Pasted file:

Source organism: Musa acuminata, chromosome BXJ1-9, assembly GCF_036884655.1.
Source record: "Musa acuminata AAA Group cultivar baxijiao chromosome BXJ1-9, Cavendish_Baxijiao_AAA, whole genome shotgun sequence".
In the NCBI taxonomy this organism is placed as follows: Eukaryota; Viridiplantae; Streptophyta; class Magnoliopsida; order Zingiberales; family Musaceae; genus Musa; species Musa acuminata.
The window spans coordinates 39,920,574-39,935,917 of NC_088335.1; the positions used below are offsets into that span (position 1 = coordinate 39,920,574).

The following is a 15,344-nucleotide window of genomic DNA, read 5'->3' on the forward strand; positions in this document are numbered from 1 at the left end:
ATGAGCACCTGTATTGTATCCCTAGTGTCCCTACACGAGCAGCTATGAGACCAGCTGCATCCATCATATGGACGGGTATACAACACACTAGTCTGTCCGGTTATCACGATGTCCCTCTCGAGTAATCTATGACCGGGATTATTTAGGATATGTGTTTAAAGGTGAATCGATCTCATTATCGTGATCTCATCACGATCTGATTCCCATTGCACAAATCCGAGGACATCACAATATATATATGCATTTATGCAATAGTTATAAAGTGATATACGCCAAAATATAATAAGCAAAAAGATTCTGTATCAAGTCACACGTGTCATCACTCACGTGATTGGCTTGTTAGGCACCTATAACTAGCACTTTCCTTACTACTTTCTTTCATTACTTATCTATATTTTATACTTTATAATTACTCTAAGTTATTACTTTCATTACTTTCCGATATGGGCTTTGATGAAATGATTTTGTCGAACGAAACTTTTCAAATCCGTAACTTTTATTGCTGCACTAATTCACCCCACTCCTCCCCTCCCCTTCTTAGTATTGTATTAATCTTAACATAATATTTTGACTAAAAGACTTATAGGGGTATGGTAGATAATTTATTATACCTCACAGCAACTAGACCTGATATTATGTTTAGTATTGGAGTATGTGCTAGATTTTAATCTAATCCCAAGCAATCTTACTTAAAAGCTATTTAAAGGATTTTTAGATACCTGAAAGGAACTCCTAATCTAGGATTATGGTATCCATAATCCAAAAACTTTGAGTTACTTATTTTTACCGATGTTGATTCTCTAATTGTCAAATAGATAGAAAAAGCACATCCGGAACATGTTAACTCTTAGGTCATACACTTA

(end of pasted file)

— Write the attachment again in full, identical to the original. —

Source organism: Musa acuminata, chromosome BXJ1-9, assembly GCF_036884655.1.
Source record: "Musa acuminata AAA Group cultivar baxijiao chromosome BXJ1-9, Cavendish_Baxijiao_AAA, whole genome shotgun sequence".
In the NCBI taxonomy this organism is placed as follows: Eukaryota; Viridiplantae; Streptophyta; class Magnoliopsida; order Zingiberales; family Musaceae; genus Musa; species Musa acuminata.
The window spans coordinates 39,920,574-39,935,917 of NC_088335.1; the positions used below are offsets into that span (position 1 = coordinate 39,920,574).

The following is a 15,344-nucleotide window of genomic DNA, read 5'->3' on the forward strand; positions in this document are numbered from 1 at the left end:
ATGAGCACCTGTATTGTATCCCTAGTGTCCCTACACGAGCAGCTATGAGACCAGCTGCATCCATCATATGGACGGGTATACAACACACTAGTCTGTCCGGTTATCACGATGTCCCTCTCGAGTAATCTATGACCGGGATTATTTAGGATATGTGTTTAAAGGTGAATCGATCTCATTATCGTGATCTCATCACGATCTGATTCCCATTGCACAAATCCGAGGACATCACAATATATATATGCATTTATGCAATAGTTATAAAGTGATATACGCCAAAATATAATAAGCAAAAAGATTCTGTATCAAGTCACACGTGTCATCACTCACGTGATTGGCTTGTTAGGCACCTATAACTAGCACTTTCCTTACTACTTTCTTTCATTACTTATCTATATTTTATACTTTATAATTACTCTAAGTTATTACTTTCATTACTTTCCGATATGGGCTTTGATGAAATGATTTTGTCGAACGAAACTTTTCAAATCCGTAACTTTTATTGCTGCACTAATTCACCCCACTCCTCCCCTCCCCTTCTTAGTATTGTATTAATCTTAACATAATATTTTGACTAAAAGACTTATAGGGGTATGGTAGATAATTTATTATACCTCACAGCAACTAGACCTGATATTATGTTTAGTATTGGAGTATGTGCTAGATTTTAATCTAATCCCAAGCAATCTTACTTAAAAGCTATTTAAAGGATTTTTAGATACCTGAAAGGAACTCCTAATCTAGGATTATGGTATCCATAATCCAAAAACTTTGAGTTACTTATTTTTACCGATGTTGATTCTCTAATTGTCAAATAGATAGAAAAAGCACATCCGGAACATGTTAACTCTTAGGTCATACACTTA